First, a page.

Caterpillar in the fourth quarter should complete construction of a 400,000-square-foot parts distribution center. Dollar General, which is making a big push into the West, opened a 606,000-square-foot distribution center in April. Tejon Ranch continues to field inquiries from companies looking to develop big-box facilities of more than 1 million square feet, Zoeller said.
Although much of the industrial real estate activity across the nation involves big-name U.S. developers and retailers, foreign investors also are rushing in. Australia’s Goodman Group, a global investor with a strong presence in Australia, Asia and Europe, made headlines recently by announcing it intends to invest $1.5 billion in Class A properties in major U.S. coastal and inland hubs. “Its only gap is in the U.S.,” Thompson said.
Global companies today want real estate partners with a presence in major consuming markets around the world, especially the U.S., he added.
Global companies also are looking for safe investment opportunities in growing economies. Although economic growth has slowed in the U.S., the market is still doing better than Europe’s. Industrial real estate values in the U.S. are up 35 percent compared to 2009. And although values are still 15 percent lower than they were pre-recession, conditions in core markets are considered favorable, Thompson added.
Traditional retailers and third-party logistics companies that serve retailers and importers are still major drivers of the industrial real estate market and are expected to remain so. The growth of e-commerce fulfillment, important to traditional retailers and pure online sellers such as Amazon, is coming on strong, however.
E-commerce fulfillment is changing the landscape by creating a need for more facilities located close to various population centers, as opposed to the traditional model of a few large facilities located at seaports and in the biggest inland hubs. Driving the shift is e-commerce customers who expect their orders to ship the day they’re placed, with delivery by the next business day. “The players are the same (retailers), but there’s a new set of demands,” Kelley said.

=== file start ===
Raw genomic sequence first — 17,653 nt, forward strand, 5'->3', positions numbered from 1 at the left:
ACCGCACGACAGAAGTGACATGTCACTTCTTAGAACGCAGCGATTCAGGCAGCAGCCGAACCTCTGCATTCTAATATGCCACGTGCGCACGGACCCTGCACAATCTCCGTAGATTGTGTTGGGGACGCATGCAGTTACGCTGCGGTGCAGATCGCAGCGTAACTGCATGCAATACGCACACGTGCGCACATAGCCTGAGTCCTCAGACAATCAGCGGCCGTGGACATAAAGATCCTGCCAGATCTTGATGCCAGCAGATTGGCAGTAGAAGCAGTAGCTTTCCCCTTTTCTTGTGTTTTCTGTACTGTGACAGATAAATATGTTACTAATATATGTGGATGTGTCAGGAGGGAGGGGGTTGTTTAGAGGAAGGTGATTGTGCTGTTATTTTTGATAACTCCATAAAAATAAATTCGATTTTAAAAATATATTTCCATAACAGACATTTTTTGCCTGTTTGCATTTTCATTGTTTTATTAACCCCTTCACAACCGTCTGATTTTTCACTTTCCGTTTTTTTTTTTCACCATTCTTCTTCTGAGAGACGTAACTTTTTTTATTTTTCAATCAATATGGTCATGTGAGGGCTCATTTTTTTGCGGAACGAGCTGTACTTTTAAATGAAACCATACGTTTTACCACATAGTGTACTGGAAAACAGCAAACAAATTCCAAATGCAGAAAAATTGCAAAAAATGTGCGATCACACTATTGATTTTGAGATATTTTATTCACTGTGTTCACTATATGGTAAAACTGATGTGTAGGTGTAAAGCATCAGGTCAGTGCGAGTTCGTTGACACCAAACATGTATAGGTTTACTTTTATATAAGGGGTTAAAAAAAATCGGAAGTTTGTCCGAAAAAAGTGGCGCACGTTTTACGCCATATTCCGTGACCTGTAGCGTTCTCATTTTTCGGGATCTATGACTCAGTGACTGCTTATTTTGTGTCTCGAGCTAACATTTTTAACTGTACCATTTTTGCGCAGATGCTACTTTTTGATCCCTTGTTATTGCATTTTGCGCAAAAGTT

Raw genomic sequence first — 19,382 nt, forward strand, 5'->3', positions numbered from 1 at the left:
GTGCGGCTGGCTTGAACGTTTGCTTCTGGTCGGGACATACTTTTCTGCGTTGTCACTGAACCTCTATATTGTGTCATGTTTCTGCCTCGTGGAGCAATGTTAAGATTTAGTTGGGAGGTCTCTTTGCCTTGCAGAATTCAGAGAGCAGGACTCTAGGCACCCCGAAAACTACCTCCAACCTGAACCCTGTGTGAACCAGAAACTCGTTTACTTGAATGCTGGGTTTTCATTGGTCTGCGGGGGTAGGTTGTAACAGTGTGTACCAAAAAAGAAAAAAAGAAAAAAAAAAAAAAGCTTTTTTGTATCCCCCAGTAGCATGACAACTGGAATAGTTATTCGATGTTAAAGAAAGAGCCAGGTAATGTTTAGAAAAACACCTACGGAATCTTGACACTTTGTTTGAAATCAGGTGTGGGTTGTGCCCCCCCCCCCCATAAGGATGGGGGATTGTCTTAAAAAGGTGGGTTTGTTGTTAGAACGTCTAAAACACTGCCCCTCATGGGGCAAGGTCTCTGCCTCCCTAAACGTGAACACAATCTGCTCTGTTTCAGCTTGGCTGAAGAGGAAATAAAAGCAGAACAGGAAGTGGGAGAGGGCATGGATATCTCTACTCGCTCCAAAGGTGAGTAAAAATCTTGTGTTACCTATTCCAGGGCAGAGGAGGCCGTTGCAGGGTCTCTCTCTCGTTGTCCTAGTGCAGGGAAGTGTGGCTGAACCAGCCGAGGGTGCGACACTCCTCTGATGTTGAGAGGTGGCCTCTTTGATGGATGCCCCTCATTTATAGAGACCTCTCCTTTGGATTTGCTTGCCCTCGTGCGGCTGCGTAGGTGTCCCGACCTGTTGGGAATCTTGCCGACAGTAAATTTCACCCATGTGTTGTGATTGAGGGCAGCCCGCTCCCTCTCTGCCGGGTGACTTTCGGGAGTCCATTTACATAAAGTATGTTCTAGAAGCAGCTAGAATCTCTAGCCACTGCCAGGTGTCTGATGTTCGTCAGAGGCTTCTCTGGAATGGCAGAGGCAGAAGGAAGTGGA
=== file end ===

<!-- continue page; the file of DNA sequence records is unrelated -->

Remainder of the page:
He expects e-commerce growth to accelerate as the phenomenon expands beyond the large national retailers, many of which have e-commerce fulfillment centers, to the mid-range retailers just now getting into e-commerce fulfillment.
The return of manufacturing activities to the U.S. also is driving demand for more industrial real estate space. Wages in coastal China, sometimes described as the world’s factory floor, are increasing at a rate of about 15 percent a year, while manufacturing wages in the U.S. have stagnated.
Add the risks associated with political unrest and major weather events that have interrupted overseas manufacturing in recent years, plus the desire of retailers to achieve better control over their transportation supply chains, and there is a noticeable trend toward manufacturing some products in the U.S., Thompson said.
Inventory carrying costs may not have been as great a concern for retailers recently because of the low interest rates, but rates are probably near the bottom and will increase eventually. The result will be a desire to locate the source of production closer to the consuming market in the U.S., he said.
Although conditions are still noticeably below the peak years prior to the recession, the industrial real estate sector has experienced eight consecutive quarters of positive net absorption, the Jones Lang LaSalle’s second quarter report noted.
The very early stages of a bull market are surfacing, such as in Southern California’s Inland Empire, where speculative development has resumed and “demand seriously outstrips supply,” the report stated. Ten facilities totaling 4.6 million square feet are under construction there.
There are signs of speculative building of industrial real estate properties in 17 markets nationwide, Thompson said. “That’s a huge sign of good things to come.”